Rent Shop Volunteer Join

Q. Who is Mr. Smarty Plants?

A: There are those who suspect Wildflower Center volunteers are the culpable and capable culprits. Yet, others think staff members play some, albeit small, role. You can torture us with your plant questions, but we will never reveal the Green Guru's secret identity.

Help us grow by giving to the Plant Database Fund or by becoming a member

Did you know you can access the Native Plant Information Network with your web-enabled smartphone?

Share

Ask Mr. Smarty Plants

Ask Mr. Smarty Plants is a free service provided by the staff and volunteers at the Lady Bird Johnson Wildflower Center.

Search Smarty Plants
See a list of all Smarty Plants questions

Please forgive us, but Mr. Smarty Plants has been overwhelmed by a flood of mail and must take a break for awhile to catch up. We hope to be accepting new questions again soon. Thank you!

Need help with plant identification, visit the plant identification page.

 
rate this answer
Not Yet Rated

Sunday - March 28, 2010

From: Eagle Point, OR
Region: Northwest
Topic: Poisonous Plants
Title: Are Chanticleer flowering pears toxic to horses?
Answered by: Nan Hampton

QUESTION:

Are Chanticleer flowering pears toxic to horses?

ANSWER:

Pyrus calleryana 'Chanticleer' (Chanticleer pear) is one of several cultivars of an ornamental pear native to Japan and Korea.

I could not find any information specific to the Chanticleer pear and the only poisonous plants lists were from Washington State.  On a list called "Poisonous Plants of Washington State" from Cowlitz County Washington, Pyrus spp. are listed and the list states that the seeds, leaves and bark are poisonous to humans, cattle, horses, sheep, goats, swine, poultry, but not to pets. (This seems a bit strange to me that it is poisonous to all others, but NOT pets!)  The poisonous effects are said to be:

"Rapid breathing leading to low and difficult breathing, anxiety, excitement, confusion, headache, vomiting, dizziness, can cause death."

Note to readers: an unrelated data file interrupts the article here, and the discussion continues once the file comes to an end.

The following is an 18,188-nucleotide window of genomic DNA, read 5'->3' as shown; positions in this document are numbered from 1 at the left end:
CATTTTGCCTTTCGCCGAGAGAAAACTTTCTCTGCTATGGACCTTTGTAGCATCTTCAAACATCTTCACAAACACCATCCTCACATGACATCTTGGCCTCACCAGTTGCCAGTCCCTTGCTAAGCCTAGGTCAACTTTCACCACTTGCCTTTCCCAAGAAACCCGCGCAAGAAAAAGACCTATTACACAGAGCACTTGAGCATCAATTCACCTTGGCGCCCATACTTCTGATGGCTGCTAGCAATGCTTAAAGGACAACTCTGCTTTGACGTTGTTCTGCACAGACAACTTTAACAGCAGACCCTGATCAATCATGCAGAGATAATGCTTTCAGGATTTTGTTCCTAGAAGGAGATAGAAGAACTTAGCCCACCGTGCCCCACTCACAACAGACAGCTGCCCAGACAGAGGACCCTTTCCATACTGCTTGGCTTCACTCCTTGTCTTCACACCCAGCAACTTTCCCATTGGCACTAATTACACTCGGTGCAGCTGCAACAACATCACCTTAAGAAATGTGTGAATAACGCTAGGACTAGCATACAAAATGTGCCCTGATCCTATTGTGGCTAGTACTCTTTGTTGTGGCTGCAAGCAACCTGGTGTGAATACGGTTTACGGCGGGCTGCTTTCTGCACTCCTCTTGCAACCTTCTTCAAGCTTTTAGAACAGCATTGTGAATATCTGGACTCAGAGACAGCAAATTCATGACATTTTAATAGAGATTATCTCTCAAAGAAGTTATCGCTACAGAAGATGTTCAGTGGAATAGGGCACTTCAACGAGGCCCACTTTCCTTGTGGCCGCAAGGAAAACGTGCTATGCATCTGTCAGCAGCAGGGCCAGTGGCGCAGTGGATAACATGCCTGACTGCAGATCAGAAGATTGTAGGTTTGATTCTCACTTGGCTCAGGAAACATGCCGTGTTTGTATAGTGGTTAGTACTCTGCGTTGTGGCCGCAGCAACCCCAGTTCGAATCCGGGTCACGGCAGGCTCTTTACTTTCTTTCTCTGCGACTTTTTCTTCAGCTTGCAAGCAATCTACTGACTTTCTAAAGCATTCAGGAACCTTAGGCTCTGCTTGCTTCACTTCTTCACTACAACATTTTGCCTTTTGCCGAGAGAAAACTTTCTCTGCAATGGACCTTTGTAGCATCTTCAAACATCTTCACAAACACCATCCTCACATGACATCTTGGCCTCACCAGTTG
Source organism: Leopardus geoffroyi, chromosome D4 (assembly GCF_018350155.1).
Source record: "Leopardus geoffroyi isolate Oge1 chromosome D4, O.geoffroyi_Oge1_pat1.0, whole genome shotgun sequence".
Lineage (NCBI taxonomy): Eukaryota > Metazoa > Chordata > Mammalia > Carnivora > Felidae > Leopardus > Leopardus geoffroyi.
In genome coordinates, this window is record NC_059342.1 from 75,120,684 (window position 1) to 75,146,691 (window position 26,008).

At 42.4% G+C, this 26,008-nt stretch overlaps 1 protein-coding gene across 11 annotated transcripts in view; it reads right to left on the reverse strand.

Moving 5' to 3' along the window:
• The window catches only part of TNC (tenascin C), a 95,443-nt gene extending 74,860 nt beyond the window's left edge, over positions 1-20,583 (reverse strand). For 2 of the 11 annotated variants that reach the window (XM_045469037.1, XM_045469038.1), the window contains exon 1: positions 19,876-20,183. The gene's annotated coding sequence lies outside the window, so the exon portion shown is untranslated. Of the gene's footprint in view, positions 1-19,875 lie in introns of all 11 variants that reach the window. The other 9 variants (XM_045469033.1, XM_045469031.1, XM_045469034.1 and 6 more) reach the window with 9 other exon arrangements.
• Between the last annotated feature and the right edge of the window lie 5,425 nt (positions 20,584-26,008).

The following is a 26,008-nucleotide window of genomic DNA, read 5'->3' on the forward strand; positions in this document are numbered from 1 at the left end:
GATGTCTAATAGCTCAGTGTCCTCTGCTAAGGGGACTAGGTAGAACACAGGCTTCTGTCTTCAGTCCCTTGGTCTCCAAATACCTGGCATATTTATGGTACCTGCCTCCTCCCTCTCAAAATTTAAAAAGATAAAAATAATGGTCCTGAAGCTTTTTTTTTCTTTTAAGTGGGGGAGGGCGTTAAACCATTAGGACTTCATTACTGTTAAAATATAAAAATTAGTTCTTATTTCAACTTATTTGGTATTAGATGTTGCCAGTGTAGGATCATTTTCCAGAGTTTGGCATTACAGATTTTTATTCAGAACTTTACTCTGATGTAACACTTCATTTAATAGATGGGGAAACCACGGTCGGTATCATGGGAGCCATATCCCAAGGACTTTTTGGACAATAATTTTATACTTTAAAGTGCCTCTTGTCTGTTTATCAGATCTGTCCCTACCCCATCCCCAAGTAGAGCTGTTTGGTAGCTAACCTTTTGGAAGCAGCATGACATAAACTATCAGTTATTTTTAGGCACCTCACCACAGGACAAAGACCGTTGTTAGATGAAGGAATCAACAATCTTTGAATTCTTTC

Pierce Conservation District in Pierce County, Washington has a similar list, "Common Poisonous Plants of Western Washington Which Affect Livestock", but have included the Pyrus spp. with the Prunus spp. (apricots, peaches, cherries, etc.) and Malus spp. (apples).

None of the other poisonous plant databases listed below list any Pyrus species, but all or them list Prunus species. Only two of the lists below (ASPCA and Poisonous Plants of North Carolina) show Malus spp.

Toxic and Non-Toxic Plant List—Horses 

Poisonous Plants of North Carolina

Cornell University Plants Poisonous to Livestock

Toxic Plants of Texas 

University of Pennsylvania Poisonous Plants

Canadian Poisonous Plants Information System

So, given this information, I don't know exactly how to advise you. However, I think caution would be the best advice.  If your horse is in the pasture with the tree, you should consider the size of the enclosure and how much natural food is available for the horse.  If there is lots of room with adequate forage for the horse, it probably won't interact with the tree or any of its parts to any extent.  If it is a small inclosure with little other greenery, then it is probably not a good idea for the tree to be there.  If the pear is outside the enclosure but has limbs that hang over the pasture and drop leaves or fruit, you probably want to remove those regularly and keep close watch to see that the horse is not spending a great deal of time in the area of the tree.


 



 

 

More Poisonous Plants Questions

Identification of shrub/small tree with small purple fruit
July 31, 2013 - Hi! I have a tree/bush that has come up on its own in the backyard. This year it set what looks like small purple plums. Is there any chance that they might be poisonous?
view the full question and answer

Toxicity of Peruvian Lilies (Alstroemeria sp) for food decoration
September 04, 2006 - Hi, I am trying to find out if I can decorate a cake using live alstroemeria laid on top of the icing. I would not want to eat the flower, just lay it on top to look pretty before removing and servi...
view the full question and answer

Dogs developing allergic skin problems in Waco TX
February 24, 2011 - We have 2 West Highland White terriers..since we moved 2 yrs. ago, they have developed TERRIBLE skin problems at our new home, about 5 miles from our old home, in Waco. What contact plants, shrub...
view the full question and answer

Vine non-toxic to alpacas and dogs from Fowler CA
June 29, 2012 - We have alpacas and would like to plant a flowering vine on a backyard fence that adjoins the pasture. We live in Central California so we have many hot days during the summer and would like a plan...
view the full question and answer

Is mulch from hackberry and chinaberry trees safe for flowerbeds?
September 17, 2014 - We had to remove several large hackberry and china berry trees. Is its mulch safe to use in garden and in flower beds?
view the full question and answer

Support the Wildflower Center by Donating Online or Becoming a Member today.